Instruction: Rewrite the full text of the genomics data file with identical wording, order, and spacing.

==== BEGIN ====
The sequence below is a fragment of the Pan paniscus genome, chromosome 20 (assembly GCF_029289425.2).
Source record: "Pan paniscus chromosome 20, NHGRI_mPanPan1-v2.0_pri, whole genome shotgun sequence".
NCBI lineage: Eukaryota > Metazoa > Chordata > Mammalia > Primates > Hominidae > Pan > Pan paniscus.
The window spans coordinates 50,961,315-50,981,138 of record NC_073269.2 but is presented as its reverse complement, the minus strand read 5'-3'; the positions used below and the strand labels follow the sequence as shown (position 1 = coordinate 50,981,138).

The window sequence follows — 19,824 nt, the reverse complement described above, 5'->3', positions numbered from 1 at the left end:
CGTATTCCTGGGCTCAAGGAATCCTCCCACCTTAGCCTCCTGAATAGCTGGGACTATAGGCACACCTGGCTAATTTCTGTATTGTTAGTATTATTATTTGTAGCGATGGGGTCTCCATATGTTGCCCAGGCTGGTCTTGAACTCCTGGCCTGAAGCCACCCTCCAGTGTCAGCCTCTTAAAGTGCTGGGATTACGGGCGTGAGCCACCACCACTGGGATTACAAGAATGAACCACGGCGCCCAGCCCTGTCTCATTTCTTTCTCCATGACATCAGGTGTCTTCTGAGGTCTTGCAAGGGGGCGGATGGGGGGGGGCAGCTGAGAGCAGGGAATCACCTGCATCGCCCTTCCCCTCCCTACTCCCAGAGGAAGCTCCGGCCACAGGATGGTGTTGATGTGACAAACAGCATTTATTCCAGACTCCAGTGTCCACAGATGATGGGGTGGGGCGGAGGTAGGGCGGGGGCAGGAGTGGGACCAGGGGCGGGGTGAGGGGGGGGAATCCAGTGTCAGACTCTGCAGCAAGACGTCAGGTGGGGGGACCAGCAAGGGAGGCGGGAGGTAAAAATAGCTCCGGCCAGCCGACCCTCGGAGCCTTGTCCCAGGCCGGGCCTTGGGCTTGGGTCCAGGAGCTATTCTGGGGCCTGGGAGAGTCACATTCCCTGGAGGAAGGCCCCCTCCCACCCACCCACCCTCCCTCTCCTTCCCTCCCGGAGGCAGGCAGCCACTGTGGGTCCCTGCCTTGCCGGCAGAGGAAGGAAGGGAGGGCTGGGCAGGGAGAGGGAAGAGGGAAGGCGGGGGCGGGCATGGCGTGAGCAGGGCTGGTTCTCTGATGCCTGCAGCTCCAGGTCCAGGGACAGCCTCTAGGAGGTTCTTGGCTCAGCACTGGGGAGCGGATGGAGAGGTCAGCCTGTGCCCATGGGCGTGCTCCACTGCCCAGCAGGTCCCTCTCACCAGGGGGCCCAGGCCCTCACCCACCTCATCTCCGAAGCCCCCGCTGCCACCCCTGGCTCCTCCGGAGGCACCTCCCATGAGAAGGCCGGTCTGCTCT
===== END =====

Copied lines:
The sequence below is a fragment of the Pan paniscus genome, chromosome 20 (assembly GCF_029289425.2).
Source record: "Pan paniscus chromosome 20, NHGRI_mPanPan1-v2.0_pri, whole genome shotgun sequence".
NCBI lineage: Eukaryota > Metazoa > Chordata > Mammalia > Primates > Hominidae > Pan > Pan paniscus.
The window spans coordinates 50,961,315-50,981,138 of record NC_073269.2 but is presented as its reverse complement, the minus strand read 5'-3'; the positions used below and the strand labels follow the sequence as shown (position 1 = coordinate 50,981,138).

The window sequence follows — 19,824 nt, the reverse complement described above, 5'->3', positions numbered from 1 at the left end:
CGTATTCCTGGGCTCAAGGAATCCTCCCACCTTAGCCTCCTGAATAGCTGGGACTATAGGCACACCTGGCTAATTTCTGTATTGTTAGTATTATTATTTGTAGCGATGGGGTCTCCATATGTTGCCCAGGCTGGTCTTGAACTCCTGGCCTGAAGCCACCCTCCAGTGTCAGCCTCTTAAAGTGCTGGGATTACGGGCGTGAGCCACCACCACTGGGATTACAAGAATGAACCACGGCGCCCAGCCCTGTCTCATTTCTTTCTCCATGACATCAGGTGTCTTCTGAGGTCTTGCAAGGGGGCGGATGGGGGGGGGCAGCTGAGAGCAGGGAATCACCTGCATCGCCCTTCCCCTCCCTACTCCCAGAGGAAGCTCCGGCCACAGGATGGTGTTGATGTGACAAACAGCATTTATTCCAGACTCCAGTGTCCACAGATGATGGGGTGGGGCGGAGGTAGGGCGGGGGCAGGAGTGGGACCAGGGGCGGGGTGAGGGGGGGGAATCCAGTGTCAGACTCTGCAGCAAGACGTCAGGTGGGGGGACCAGCAAGGGAGGCGGGAGGTAAAAATAGCTCCGGCCAGCCGACCCTCGGAGCCTTGTCCCAGGCCGGGCCTTGGGCTTGGGTCCAGGAGCTATTCTGGGGCCTGGGAGAGTCACATTCCCTGGAGGAAGGCCCCCTCCCACCCACCCACCCTCCCTCTCCTTCCCTCCCGGAGGCAGGCAGCCACTGTGGGTCCCTGCCTTGCCGGCAGAGGAAGGAAGGGAGGGCTGGGCAGGGAGAGGGAAGAGGGAAGGCGGGGGCGGGCATGGCGTGAGCAGGGCTGGTTCTCTGATGCCTGCAGCTCCAGGTCCAGGGACAGCCTCTAGGAGGTTCTTGGCTCAGCACTGGGGAGCGGATGGAGAGGTCAGCCTGTGCCCATGGGCGTGCTCCACTGCCCAGCAGGTCCCTCTCACCAGGGGGCCCAGGCCCTCACCCACCTCATCTCCGAAGCCCCCGCTGCCACCCCTGGCTCCTCCGGAGGCACCTCCCATGAGAAGGCCGGTCTGCTCT